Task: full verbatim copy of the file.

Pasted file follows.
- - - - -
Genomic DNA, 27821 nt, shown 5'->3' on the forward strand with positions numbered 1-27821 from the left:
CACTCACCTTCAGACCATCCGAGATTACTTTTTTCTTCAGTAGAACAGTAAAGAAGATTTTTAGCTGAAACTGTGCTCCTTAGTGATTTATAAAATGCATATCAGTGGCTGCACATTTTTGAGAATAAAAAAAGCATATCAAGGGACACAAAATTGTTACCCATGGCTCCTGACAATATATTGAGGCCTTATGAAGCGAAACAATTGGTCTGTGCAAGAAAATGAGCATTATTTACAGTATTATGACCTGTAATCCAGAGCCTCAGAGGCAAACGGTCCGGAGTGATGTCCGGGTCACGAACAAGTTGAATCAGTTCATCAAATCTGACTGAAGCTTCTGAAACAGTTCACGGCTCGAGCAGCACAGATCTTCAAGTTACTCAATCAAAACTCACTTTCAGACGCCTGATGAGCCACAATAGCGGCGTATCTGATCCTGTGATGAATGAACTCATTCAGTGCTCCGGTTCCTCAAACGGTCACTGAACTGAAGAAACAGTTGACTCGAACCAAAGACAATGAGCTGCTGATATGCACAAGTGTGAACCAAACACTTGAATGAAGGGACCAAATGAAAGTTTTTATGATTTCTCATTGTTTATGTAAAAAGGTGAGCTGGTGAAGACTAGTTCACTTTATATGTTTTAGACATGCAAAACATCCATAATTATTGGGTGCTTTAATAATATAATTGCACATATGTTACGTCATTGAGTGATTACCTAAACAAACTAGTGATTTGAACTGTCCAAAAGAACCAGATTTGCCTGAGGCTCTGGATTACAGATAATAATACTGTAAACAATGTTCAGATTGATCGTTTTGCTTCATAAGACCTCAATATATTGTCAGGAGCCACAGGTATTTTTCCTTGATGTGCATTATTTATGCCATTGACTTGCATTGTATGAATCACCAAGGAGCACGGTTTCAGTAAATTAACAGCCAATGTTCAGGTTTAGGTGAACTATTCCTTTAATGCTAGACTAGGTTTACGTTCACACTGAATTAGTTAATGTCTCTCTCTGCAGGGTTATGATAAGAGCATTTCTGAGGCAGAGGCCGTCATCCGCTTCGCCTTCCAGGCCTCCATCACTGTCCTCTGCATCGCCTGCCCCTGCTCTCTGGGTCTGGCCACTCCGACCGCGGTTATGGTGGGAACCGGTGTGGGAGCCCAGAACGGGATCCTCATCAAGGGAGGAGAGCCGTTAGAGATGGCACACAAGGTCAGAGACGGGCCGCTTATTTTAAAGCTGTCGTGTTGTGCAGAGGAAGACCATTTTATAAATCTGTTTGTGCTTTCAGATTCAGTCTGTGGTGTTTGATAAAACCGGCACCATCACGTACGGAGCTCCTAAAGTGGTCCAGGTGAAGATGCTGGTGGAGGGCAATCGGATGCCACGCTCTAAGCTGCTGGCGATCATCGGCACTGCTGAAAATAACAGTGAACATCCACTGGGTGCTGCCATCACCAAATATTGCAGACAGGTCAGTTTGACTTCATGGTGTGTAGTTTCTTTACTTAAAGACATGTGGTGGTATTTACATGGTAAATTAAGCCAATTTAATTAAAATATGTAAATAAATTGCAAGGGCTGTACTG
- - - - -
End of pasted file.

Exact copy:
Genomic DNA, 27821 nt, shown 5'->3' on the forward strand with positions numbered 1-27821 from the left:
CACTCACCTTCAGACCATCCGAGATTACTTTTTTCTTCAGTAGAACAGTAAAGAAGATTTTTAGCTGAAACTGTGCTCCTTAGTGATTTATAAAATGCATATCAGTGGCTGCACATTTTTGAGAATAAAAAAAGCATATCAAGGGACACAAAATTGTTACCCATGGCTCCTGACAATATATTGAGGCCTTATGAAGCGAAACAATTGGTCTGTGCAAGAAAATGAGCATTATTTACAGTATTATGACCTGTAATCCAGAGCCTCAGAGGCAAACGGTCCGGAGTGATGTCCGGGTCACGAACAAGTTGAATCAGTTCATCAAATCTGACTGAAGCTTCTGAAACAGTTCACGGCTCGAGCAGCACAGATCTTCAAGTTACTCAATCAAAACTCACTTTCAGACGCCTGATGAGCCACAATAGCGGCGTATCTGATCCTGTGATGAATGAACTCATTCAGTGCTCCGGTTCCTCAAACGGTCACTGAACTGAAGAAACAGTTGACTCGAACCAAAGACAATGAGCTGCTGATATGCACAAGTGTGAACCAAACACTTGAATGAAGGGACCAAATGAAAGTTTTTATGATTTCTCATTGTTTATGTAAAAAGGTGAGCTGGTGAAGACTAGTTCACTTTATATGTTTTAGACATGCAAAACATCCATAATTATTGGGTGCTTTAATAATATAATTGCACATATGTTACGTCATTGAGTGATTACCTAAACAAACTAGTGATTTGAACTGTCCAAAAGAACCAGATTTGCCTGAGGCTCTGGATTACAGATAATAATACTGTAAACAATGTTCAGATTGATCGTTTTGCTTCATAAGACCTCAATATATTGTCAGGAGCCACAGGTATTTTTCCTTGATGTGCATTATTTATGCCATTGACTTGCATTGTATGAATCACCAAGGAGCACGGTTTCAGTAAATTAACAGCCAATGTTCAGGTTTAGGTGAACTATTCCTTTAATGCTAGACTAGGTTTACGTTCACACTGAATTAGTTAATGTCTCTCTCTGCAGGGTTATGATAAGAGCATTTCTGAGGCAGAGGCCGTCATCCGCTTCGCCTTCCAGGCCTCCATCACTGTCCTCTGCATCGCCTGCCCCTGCTCTCTGGGTCTGGCCACTCCGACCGCGGTTATGGTGGGAACCGGTGTGGGAGCCCAGAACGGGATCCTCATCAAGGGAGGAGAGCCGTTAGAGATGGCACACAAGGTCAGAGACGGGCCGCTTATTTTAAAGCTGTCGTGTTGTGCAGAGGAAGACCATTTTATAAATCTGTTTGTGCTTTCAGATTCAGTCTGTGGTGTTTGATAAAACCGGCACCATCACGTACGGAGCTCCTAAAGTGGTCCAGGTGAAGATGCTGGTGGAGGGCAATCGGATGCCACGCTCTAAGCTGCTGGCGATCATCGGCACTGCTGAAAATAACAGTGAACATCCACTGGGTGCTGCCATCACCAAATATTGCAGACAGGTCAGTTTGACTTCATGGTGTGTAGTTTCTTTACTTAAAGACATGTGGTGGTATTTACATGGTAAATTAAGCCAATTTAATTAAAATATGTAAATAAATTGCAAGGGCTGTACTG